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After Pandemic, Re-purpose Instead of Recycling?

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Just as it finally became clear that recycling is one of the top ways to help save the planet, the onset of the Coronavirus economy has pushed it way down on the list of priorities.  But the pandemic may be creating a new urgency to not only recycle but re-purpose more materials.

Bringing your own bags has all but gone out the window, thanks to the return of the disposable economy in the time of Coronavirus. Jennifer Russell teaches about what’s known as the ‘circular economy’ at Virginia Tech.

“It’s a framework for bringing sustainable systems perspectives to how we make and consume things, where  we take it, we turn it into something and then throw it in a landfill and instead, design it from the get go, so that it can have multiple lives.” Russel says products should made with “nontoxic materials and have more value in that system, besides just being convenient and disposable.”

 

But convenience and disposability are now front and center because our society’s focus is on not contaminating our surroundings and ourselves, while coronavirus stalks the land.  So those once maligned, single use products are now the go-to safety position. No more refillable coffee cups, for now anyway.

 

In the midst of a pandemic, important issues often get pushed aside, in order to handle the emergency.  An early casualty was the already faltering recycling sector.  China stopped taking our waste products two years ago, and onshore recycling wasn’t always proving financially worthwhile. That meant more materials piling up in landfills, even though some of it could have had a new life in something called, the ‘circular economy.’

 

“If you think about how to implement circular economy at the level that everyone can access it, not just heavy industry, not just technology experts, not just corporations, it’s activities that the average person can access, include, reuse, and repair."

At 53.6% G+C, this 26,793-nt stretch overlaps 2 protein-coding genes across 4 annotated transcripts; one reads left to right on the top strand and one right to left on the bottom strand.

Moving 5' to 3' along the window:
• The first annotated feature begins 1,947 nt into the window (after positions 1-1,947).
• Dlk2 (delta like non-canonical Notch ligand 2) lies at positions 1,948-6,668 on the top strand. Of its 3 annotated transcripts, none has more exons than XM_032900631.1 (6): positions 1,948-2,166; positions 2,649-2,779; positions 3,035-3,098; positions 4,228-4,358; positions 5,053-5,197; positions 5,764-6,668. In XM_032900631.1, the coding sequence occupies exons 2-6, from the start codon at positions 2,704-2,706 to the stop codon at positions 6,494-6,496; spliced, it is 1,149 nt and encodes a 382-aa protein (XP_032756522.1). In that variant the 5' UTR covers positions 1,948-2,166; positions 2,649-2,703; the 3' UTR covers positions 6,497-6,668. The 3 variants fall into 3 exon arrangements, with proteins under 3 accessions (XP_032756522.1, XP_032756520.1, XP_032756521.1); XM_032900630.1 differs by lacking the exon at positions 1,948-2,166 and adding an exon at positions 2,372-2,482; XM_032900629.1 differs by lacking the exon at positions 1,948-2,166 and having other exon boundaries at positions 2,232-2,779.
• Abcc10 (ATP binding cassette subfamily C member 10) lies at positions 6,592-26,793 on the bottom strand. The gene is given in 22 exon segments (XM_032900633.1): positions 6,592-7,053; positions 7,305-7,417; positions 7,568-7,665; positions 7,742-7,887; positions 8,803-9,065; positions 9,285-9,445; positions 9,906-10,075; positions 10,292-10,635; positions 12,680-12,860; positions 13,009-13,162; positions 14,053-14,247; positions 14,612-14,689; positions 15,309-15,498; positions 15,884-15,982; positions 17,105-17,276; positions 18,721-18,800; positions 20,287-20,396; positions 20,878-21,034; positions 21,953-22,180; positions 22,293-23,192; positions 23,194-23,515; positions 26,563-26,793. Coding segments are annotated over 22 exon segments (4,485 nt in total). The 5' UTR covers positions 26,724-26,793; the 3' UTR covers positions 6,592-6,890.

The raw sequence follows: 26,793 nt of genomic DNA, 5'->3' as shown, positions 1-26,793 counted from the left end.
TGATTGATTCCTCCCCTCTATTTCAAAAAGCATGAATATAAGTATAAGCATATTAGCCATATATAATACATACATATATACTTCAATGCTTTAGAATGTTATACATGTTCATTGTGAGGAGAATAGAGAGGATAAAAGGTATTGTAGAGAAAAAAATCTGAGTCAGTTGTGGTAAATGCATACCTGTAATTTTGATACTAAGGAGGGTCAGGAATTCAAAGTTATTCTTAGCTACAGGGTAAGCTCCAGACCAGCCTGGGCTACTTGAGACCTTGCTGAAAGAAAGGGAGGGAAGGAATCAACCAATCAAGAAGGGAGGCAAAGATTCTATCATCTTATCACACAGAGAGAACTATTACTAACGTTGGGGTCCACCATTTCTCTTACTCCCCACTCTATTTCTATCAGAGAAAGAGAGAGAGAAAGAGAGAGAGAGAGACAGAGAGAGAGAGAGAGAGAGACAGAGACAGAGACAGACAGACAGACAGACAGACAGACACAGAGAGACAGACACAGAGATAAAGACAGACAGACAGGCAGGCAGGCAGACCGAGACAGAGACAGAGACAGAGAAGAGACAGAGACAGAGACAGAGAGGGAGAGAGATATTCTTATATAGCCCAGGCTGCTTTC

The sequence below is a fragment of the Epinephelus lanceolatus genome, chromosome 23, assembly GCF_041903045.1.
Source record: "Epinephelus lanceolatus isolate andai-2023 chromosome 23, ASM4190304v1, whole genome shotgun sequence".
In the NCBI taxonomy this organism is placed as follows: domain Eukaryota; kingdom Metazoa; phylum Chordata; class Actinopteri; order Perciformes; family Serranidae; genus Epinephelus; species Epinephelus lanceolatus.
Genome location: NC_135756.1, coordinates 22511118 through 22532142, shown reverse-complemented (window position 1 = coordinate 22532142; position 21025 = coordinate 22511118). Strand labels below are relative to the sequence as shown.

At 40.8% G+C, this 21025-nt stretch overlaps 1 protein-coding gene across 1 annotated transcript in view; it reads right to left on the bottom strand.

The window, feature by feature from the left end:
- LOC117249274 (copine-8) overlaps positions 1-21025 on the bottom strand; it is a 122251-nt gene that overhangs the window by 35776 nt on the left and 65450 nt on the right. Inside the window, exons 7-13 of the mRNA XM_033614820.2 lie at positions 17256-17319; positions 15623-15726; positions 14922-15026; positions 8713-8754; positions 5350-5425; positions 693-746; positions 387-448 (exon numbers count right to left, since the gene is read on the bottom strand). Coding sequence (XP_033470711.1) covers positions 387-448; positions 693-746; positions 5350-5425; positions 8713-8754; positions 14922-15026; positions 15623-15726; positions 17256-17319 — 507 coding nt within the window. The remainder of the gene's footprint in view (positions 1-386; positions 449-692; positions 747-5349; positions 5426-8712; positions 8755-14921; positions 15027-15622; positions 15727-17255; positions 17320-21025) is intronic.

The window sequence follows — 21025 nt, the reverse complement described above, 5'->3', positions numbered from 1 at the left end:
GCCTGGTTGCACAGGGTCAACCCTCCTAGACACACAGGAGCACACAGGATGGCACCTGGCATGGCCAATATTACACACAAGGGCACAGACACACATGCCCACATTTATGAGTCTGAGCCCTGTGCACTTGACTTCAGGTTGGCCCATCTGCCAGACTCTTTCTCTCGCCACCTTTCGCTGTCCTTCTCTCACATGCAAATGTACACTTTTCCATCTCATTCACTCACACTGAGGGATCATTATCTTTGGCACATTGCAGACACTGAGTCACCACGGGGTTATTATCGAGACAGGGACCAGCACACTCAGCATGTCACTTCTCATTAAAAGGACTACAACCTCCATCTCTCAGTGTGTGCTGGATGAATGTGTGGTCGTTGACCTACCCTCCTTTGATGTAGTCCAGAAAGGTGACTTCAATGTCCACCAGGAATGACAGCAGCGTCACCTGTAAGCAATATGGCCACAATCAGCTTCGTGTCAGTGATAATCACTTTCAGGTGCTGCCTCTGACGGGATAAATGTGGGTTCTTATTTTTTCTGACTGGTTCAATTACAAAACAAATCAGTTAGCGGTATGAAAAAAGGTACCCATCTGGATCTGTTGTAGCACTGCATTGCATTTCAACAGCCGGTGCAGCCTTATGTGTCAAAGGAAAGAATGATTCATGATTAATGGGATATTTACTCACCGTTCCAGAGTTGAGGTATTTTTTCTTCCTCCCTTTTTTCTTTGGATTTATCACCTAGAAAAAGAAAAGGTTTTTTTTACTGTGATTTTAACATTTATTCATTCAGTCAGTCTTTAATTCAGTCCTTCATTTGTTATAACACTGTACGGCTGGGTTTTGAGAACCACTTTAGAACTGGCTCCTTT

It’s a throwback to the way things used to be, but in recent decades says Russell, packaging got more complex with layers of plastics, metals and inks, that made it impossible to recycle. The thinking now is that, planning for re-use of materials, early in the production phase, could help usher in a circular economy.

 

“So how do we, we understand why and when and how people are engaging in those practices? What are the environmental benefits of repairing something instead of buying a new one? And then how would we go about figuring out how to scale that up in a meaningful way so that it has economic value for communities, but also this sustainability value or environmental value.” 

 

Russell says new ideas for sustainability are starting to emerge with people asking,” Do we really want to go back to the way things were?”    She points to evidence she helped verify, that the pandemic may actually be bringing a new urgency to the reduce, re-use, recycle slogan.  She and some colleagues calculated that at least 75 tons of solid waste was generated just during just 5 weeks of quarantine, from disposable masks alone. Safe, reusables and biodegradables could be one way to stem the tide of re-usable masks already being found washing up on beaches. 

 

“Many people will feel overwhelmed that one person or one action isn't going to have an impact. But based on the research that I've been doing, it's really the individual decisions and individuals themselves that are going to have the biggest impact.”

 

 

Robbie Harris is based in Blacksburg, covering the New River Valley and southwestern Virginia.